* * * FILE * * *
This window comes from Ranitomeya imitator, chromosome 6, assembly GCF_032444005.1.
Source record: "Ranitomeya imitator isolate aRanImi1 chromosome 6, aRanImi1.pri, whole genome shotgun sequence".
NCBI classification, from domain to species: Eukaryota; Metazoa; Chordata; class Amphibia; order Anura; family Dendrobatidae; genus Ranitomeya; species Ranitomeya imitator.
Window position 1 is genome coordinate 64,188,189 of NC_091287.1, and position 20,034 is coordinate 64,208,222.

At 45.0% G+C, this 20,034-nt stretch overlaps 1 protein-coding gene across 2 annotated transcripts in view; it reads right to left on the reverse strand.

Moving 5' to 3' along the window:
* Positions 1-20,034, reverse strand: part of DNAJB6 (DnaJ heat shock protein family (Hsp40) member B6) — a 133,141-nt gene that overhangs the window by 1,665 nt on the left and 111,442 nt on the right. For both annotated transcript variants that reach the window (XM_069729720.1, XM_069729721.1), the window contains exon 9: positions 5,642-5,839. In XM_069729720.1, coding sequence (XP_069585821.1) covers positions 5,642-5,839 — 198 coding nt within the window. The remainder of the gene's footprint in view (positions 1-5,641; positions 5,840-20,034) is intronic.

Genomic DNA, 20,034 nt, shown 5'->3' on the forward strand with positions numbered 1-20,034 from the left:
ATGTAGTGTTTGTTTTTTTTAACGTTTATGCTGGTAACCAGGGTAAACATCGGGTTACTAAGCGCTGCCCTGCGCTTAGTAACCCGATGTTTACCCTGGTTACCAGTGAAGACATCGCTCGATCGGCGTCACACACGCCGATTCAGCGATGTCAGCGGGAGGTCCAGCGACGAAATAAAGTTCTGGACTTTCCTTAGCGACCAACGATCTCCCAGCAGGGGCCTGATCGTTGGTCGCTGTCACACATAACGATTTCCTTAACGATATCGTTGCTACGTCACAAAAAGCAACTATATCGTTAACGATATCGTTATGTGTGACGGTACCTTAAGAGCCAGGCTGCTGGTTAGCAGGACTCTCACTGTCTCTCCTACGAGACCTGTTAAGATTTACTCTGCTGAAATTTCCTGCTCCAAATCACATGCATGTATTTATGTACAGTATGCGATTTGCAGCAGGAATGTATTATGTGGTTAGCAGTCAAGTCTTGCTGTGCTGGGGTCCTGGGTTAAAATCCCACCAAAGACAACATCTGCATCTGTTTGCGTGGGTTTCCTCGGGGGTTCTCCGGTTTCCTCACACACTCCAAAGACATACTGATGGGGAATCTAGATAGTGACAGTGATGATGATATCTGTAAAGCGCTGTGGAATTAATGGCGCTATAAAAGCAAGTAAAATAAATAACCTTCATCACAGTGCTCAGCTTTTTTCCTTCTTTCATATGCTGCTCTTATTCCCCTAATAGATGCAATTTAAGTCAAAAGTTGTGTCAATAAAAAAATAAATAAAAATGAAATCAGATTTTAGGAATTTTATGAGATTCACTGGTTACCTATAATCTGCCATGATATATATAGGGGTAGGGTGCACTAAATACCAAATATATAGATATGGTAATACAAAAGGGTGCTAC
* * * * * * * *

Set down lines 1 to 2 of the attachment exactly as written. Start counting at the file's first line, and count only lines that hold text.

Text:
This window comes from Ranitomeya imitator, chromosome 6, assembly GCF_032444005.1.
Source record: "Ranitomeya imitator isolate aRanImi1 chromosome 6, aRanImi1.pri, whole genome shotgun sequence".